Poster: San Francisco Neighborhood Legal Assistance Foundation
(GLC 111. Map Folder 2)

Roberts began her career with the National Lawyers Guild (NLG) working on behalf of prisoners. She remained active with NLG, serving as president of the Bay Area chapter and on the local board. While continuing to do political work with the guild, Roberts began work as the head of the Women's Litigation Unit at San Francisco Neighborhood Legal Aid, representing poor women on a wide range of legal issues. Following her time at Legal Aid, Roberts founded and co-directed the Comparable Worth Project in Oakland, which pioneered much of the earliest legal work on the issue of pay inequity rooted in gender and race bias.

Roberts' Reader and Resource Materials list (p.1)
for Gay and Lesbian Issues in the Workplace course
(GLC 111. Box 3)
In 1977, Patti became a founding board member of the Lesbian Rights Project, re-named the National Center for Lesbian Rights, and she later served as NCLR interim executive director. NCLR is a nonprofit organization that was created to promote LGBT rights through litigation, public policy advocacy and public education.

Roberts began private practice as an employment discrimination attorney in 1990 and also taught LGBT, legal, and labor studies at City College of San Francisco and San Francisco State University Extension. As a lawyer, her practice gravitated toward the defense of lesbian, gay, bisexual and transgender rights as well as women's and minority rights in the Bay Area. During her entire career, Roberts remained an outspoken advocate for feminist and LGBT rights. Patti Roberts died unexpectedly on January 7, 2011.

Gay Rights Skills Seminar, 1979
National Lawyers Guild (GLC 111. Box 7)
The Patti Roberts Papers (GLC 111) document her interest in prison reform, comparable worth and pay equity for women, gay and lesbian issues in the workplace, and employment discrimination. The collection contains subject files, photographs; books and magazines; and posters and ephemera.

There are notes and speeches for Roberts' speaking engagements, and course readers and syllabi for the classes she taught on the law and labor, employment, and gay and lesbian issues. Roberts collected newspaper clippings and some legal documents on Stephen Bingham, George Jackson, and San Quentin Prison. There are also some materials on the East Bay Lesbian / Gay Democratic Club and the National Center for Lesbian Rights.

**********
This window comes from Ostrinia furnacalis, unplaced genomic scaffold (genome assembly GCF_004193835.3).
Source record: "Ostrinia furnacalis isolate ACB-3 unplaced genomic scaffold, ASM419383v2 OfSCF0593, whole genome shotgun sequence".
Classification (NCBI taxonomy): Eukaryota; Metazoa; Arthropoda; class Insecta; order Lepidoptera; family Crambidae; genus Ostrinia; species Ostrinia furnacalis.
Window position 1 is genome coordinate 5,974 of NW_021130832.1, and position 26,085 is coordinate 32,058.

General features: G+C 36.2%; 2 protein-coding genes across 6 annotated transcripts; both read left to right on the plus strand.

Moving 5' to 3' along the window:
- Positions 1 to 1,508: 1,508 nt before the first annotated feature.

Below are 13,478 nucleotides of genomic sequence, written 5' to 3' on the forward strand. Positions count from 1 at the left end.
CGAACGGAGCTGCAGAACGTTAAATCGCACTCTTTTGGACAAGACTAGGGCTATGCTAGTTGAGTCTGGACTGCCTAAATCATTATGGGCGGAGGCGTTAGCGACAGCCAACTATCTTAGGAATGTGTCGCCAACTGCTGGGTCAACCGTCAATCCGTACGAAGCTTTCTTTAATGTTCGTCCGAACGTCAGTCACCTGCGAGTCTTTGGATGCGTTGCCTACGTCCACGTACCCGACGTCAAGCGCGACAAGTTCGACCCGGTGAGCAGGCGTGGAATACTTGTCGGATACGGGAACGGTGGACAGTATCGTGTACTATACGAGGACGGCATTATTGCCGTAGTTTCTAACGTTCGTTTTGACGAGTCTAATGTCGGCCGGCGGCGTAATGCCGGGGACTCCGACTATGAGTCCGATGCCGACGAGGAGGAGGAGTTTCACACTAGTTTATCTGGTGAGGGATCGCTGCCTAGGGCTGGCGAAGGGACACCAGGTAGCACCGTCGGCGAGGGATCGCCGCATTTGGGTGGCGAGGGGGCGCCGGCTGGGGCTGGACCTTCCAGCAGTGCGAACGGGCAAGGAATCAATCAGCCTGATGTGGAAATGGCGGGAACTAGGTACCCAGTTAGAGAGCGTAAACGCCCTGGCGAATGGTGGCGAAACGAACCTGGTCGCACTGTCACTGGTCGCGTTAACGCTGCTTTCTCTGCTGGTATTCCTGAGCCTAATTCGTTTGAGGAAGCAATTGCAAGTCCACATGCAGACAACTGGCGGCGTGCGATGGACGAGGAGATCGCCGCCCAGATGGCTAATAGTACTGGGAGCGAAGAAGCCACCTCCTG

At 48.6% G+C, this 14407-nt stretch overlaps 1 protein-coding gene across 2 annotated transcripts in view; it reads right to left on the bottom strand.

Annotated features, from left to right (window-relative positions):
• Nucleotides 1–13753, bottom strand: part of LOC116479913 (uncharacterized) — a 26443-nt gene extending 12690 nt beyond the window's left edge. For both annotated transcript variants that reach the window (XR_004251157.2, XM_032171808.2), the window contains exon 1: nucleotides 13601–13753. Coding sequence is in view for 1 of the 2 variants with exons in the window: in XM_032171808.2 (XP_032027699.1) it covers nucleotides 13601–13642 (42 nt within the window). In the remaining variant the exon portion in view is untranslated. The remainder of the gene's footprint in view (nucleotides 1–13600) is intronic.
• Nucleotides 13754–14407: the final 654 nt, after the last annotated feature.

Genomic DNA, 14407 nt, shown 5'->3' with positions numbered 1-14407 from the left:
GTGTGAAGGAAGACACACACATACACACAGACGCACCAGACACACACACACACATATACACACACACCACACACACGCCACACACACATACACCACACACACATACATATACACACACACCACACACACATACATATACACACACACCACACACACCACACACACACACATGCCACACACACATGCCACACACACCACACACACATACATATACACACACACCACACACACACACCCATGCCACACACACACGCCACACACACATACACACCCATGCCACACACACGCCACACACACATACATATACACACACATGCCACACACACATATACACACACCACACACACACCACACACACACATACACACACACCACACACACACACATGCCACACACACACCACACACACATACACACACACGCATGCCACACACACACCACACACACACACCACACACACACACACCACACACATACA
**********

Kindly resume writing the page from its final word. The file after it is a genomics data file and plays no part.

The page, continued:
Assessment of the Lesbian and Gay Labor Movement,
draft December 1991, p.1 (GLC 111. Box 3)
In addition, there are many pamphlets and books, including several publications by the National Lawyers Guild on gay rights and women's rights, some Soledad materials, and a few Weather Underground publications.

The Patti Roberts Papers (GLC 111) are available through the San Francisco History Center, 6th floor, Main Library. Photographs are available during Photo Desk hours.

Friday, January 22, 2016

Digital Transgender Archive Is Now Live

We at the Hormel Center received word today that The Digital Transgender Archive (DTA) has just launched its website!

The purpose of the Digital Transgender Archive (DTA) is to increase the accessibility of transgender history by providing an online hub for digitized historical materials, born-digital materials, and information on archival holdings throughout the world.

Please visit the site and explore the materials that are already online. The DTA has a number of items available via the Internet Archive, which will be incorporated into the site in the coming months. 

Note that this is a preliminary launch and the DTA is just beginning to grow its collections. Please check back often to see what's new! Feel free to contact them with any comments, suggestions, or feedback. You can also follow them on Twitter and Facebook.

Stafford and Jordy (Photographer: Chloe Atkins)
The Hormel Center is thrilled to be one of the 9 institutions represented in the DTA from the outset. Finding aids for several of our collections with trans content are posted on the DTA. One of those is the Chloe Atkins Photographs Collection (GLC 38)

Drag Kings: BJ
(Photographer: Chloe Atkins)
Chloe's images feature individuals who explore different facets of gender expression. The Atkins Photographs Collection (GLC 38) is available during Photo Collection hours through the San Francisco History Center, 6th floor, Main Library.